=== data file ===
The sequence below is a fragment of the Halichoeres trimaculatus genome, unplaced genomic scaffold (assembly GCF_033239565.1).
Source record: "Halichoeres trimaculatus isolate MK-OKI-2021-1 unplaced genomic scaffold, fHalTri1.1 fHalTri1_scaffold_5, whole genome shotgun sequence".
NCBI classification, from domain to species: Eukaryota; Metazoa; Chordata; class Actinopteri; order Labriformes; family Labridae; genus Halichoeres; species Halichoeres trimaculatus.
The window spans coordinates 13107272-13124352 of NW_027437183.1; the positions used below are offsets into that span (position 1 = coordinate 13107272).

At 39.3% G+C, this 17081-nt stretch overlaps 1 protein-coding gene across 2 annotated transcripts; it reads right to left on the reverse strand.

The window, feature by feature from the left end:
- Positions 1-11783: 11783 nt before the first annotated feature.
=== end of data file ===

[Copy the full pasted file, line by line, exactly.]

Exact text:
The sequence below is a fragment of the Halichoeres trimaculatus genome, unplaced genomic scaffold (assembly GCF_033239565.1).
Source record: "Halichoeres trimaculatus isolate MK-OKI-2021-1 unplaced genomic scaffold, fHalTri1.1 fHalTri1_scaffold_5, whole genome shotgun sequence".
NCBI classification, from domain to species: Eukaryota; Metazoa; Chordata; class Actinopteri; order Labriformes; family Labridae; genus Halichoeres; species Halichoeres trimaculatus.
The window spans coordinates 13107272-13124352 of NW_027437183.1; the positions used below are offsets into that span (position 1 = coordinate 13107272).

At 39.3% G+C, this 17081-nt stretch overlaps 1 protein-coding gene across 2 annotated transcripts; it reads right to left on the reverse strand.

The window, feature by feature from the left end:
- Positions 1-11783: 11783 nt before the first annotated feature.